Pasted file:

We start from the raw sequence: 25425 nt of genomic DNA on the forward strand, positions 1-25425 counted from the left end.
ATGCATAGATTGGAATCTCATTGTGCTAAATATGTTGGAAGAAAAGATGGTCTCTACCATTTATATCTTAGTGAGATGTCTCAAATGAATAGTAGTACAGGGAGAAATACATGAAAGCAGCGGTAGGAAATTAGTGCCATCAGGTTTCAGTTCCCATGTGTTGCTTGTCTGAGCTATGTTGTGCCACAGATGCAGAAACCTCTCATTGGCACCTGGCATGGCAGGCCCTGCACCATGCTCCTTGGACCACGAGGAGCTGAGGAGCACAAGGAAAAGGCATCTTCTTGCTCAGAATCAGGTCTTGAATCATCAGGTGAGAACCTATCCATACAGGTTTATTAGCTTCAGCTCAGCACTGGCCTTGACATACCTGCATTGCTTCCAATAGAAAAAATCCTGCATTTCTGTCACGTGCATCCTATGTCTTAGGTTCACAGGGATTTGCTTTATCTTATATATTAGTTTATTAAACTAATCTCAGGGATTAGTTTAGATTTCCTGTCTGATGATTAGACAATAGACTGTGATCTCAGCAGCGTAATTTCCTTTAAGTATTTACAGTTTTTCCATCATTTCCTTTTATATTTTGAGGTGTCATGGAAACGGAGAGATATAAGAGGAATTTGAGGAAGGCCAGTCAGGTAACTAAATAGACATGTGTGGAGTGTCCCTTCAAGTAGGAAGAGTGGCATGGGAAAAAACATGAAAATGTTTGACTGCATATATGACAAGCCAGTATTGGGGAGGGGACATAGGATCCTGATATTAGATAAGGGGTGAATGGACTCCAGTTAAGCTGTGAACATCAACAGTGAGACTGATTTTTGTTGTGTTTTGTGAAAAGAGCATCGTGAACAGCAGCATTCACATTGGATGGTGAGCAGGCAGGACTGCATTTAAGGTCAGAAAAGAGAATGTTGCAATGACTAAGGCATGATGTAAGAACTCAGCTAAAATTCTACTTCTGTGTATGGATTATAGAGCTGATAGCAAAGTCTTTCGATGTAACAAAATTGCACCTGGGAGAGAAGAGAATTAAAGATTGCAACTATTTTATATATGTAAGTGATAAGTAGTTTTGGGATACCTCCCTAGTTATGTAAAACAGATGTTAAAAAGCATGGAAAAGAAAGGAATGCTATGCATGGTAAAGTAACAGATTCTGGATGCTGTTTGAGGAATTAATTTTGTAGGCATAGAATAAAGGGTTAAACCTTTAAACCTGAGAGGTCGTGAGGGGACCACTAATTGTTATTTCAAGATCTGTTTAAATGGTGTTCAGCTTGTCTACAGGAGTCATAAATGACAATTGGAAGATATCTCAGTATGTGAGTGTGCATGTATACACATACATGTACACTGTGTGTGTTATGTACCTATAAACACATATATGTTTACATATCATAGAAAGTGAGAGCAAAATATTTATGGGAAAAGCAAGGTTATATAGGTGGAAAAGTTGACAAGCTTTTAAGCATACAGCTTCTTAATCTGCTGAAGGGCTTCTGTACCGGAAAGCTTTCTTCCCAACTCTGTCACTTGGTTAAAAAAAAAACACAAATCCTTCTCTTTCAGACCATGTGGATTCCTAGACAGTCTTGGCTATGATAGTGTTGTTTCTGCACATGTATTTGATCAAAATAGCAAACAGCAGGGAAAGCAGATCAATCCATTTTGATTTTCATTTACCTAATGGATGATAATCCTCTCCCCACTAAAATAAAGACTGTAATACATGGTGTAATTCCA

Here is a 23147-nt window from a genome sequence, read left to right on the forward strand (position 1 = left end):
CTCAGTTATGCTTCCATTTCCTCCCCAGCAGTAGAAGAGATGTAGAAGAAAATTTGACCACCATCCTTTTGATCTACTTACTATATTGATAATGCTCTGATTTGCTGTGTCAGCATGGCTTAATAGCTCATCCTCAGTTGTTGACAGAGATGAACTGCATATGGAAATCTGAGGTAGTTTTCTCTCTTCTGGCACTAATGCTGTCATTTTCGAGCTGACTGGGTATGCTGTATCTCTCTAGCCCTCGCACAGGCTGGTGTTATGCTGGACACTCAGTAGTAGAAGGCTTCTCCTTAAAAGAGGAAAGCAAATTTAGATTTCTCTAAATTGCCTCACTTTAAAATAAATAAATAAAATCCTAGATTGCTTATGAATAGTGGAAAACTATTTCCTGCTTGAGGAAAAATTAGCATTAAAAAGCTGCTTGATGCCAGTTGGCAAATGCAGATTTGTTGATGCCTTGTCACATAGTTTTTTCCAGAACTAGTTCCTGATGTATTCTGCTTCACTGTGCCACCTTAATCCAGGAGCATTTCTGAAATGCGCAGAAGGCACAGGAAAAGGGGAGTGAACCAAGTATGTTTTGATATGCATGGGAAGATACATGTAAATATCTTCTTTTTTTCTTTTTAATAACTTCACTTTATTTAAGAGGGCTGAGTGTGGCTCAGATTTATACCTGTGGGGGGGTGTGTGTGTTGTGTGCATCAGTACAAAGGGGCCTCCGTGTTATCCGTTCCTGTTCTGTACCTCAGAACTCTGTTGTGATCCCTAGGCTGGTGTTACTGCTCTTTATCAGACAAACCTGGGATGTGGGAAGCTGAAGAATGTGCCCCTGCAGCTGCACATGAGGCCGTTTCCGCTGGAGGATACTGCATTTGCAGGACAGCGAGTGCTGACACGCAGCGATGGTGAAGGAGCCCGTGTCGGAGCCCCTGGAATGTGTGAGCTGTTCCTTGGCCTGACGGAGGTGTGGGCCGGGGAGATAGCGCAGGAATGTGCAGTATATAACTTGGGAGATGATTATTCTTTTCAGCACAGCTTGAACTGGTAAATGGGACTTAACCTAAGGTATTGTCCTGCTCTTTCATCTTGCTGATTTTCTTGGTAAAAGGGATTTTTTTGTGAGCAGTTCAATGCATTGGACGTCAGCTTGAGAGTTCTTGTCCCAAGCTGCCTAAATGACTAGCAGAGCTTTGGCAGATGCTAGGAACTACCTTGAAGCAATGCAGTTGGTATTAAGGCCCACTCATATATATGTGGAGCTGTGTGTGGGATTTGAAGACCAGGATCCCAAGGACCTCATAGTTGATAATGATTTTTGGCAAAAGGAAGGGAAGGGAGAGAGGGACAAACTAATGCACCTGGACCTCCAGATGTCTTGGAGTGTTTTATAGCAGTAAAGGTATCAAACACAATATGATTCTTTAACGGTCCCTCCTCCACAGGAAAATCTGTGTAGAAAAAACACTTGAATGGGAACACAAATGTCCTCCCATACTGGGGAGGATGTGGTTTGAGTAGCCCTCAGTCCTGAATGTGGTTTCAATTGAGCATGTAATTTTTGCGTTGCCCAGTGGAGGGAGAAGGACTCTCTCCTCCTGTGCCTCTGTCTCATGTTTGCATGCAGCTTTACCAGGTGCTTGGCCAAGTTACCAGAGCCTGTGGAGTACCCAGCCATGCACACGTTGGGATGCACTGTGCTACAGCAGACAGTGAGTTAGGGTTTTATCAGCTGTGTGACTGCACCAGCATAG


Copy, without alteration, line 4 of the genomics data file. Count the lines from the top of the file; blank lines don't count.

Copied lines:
CTCAGTTATGCTTCCATTTCCTCCCCAGCAGTAGAAGAGATGTAGAAGAAAATTTGACCACCATCCTTTTGATCTACTTACTATATTGATAATGCTCTGATTTGCTGTGTCAGCATGGCTTAATAGCTCATCCTCAGTTGTTGACAGAGATGAACTGCATATGGAAATCTGAGGTAGTTTTCTCTCTTCTGGCACTAATGCTGTCATTTTCGAGCTGACTGGGTATGCTGTATCTCTCTAGCCCTCGCACAGGCTGGTGTTATGCTGGACACTCAGTAGTAGAAGGCTTCTCCTTAAAAGAGGAAAGCAAATTTAGATTTCTCTAAATTGCCTCACTTTAAAATAAATAAATAAAATCCTAGATTGCTTATGAATAGTGGAAAACTATTTCCTGCTTGAGGAAAAATTAGCATTAAAAAGCTGCTTGATGCCAGTTGGCAAATGCAGATTTGTTGATGCCTTGTCACATAGTTTTTTCCAGAACTAGTTCCTGATGTATTCTGCTTCACTGTGCCACCTTAATCCAGGAGCATTTCTGAAATGCGCAGAAGGCACAGGAAAAGGGGAGTGAACCAAGTATGTTTTGATATGCATGGGAAGATACATGTAAATATCTTCTTTTTTTCTTTTTAATAACTTCACTTTATTTAAGAGGGCTGAGTGTGGCTCAGATTTATACCTGTGGGGGGGTGTGTGTGTTGTGTGCATCAGTACAAAGGGGCCTCCGTGTTATCCGTTCCTGTTCTGTACCTCAGAACTCTGTTGTGATCCCTAGGCTGGTGTTACTGCTCTTTATCAGACAAACCTGGGATGTGGGAAGCTGAAGAATGTGCCCCTGCAGCTGCACATGAGGCCGTTTCCGCTGGAGGATACTGCATTTGCAGGACAGCGAGTGCTGACACGCAGCGATGGTGAAGGAGCCCGTGTCGGAGCCCCTGGAATGTGTGAGCTGTTCCTTGGCCTGACGGAGGTGTGGGCCGGGGAGATAGCGCAGGAATGTGCAGTATATAACTTGGGAGATGATTATTCTTTTCAGCACAGCTTGAACTGGTAAATGGGACTTAACCTAAGGTATTGTCCTGCTCTTTCATCTTGCTGATTTTCTTGGTAAAAGGGATTTTTTTGTGAGCAGTTCAATGCATTGGACGTCAGCTTGAGAGTTCTTGTCCCAAGCTGCCTAAATGACTAGCAGAGCTTTGGCAGATGCTAGGAACTACCTTGAAGCAATGCAGTTGGTATTAAGGCCCACTCATATATATGTGGAGCTGTGTGTGGGATTTGAAGACCAGGATCCCAAGGACCTCATAGTTGATAATGATTTTTGGCAAAAGGAAGGGAAGGGAGAGAGGGACAAACTAATGCACCTGGACCTCCAGATGTCTTGGAGTGTTTTATAGCAGTAAAGGTATCAAACACAATATGATTCTTTAACGGTCCCTCCTCCACAGGAAAATCTGTGTAGAAAAAACACTTGAATGGGAACACAAATGTCCTCCCATACTGGGGAGGATGTGGTTTGAGTAGCCCTCAGTCCTGAATGTGGTTTCAATTGAGCATGTAATTTTTGCGTTGCCCAGTGGAGGGAGAAGGACTCTCTCCTCCTGTGCCTCTGTCTCATGTTTGCATGCAGCTTTACCAGGTGCTTGGCCAAGTTACCAGAGCCTGTGGAGTACCCAGCCATGCACACGTTGGGATGCACTGTGCTACAGCAGACAGTGAGTTAGGGTTTTATCAGCTGTGTGACTGCACCAGCATAG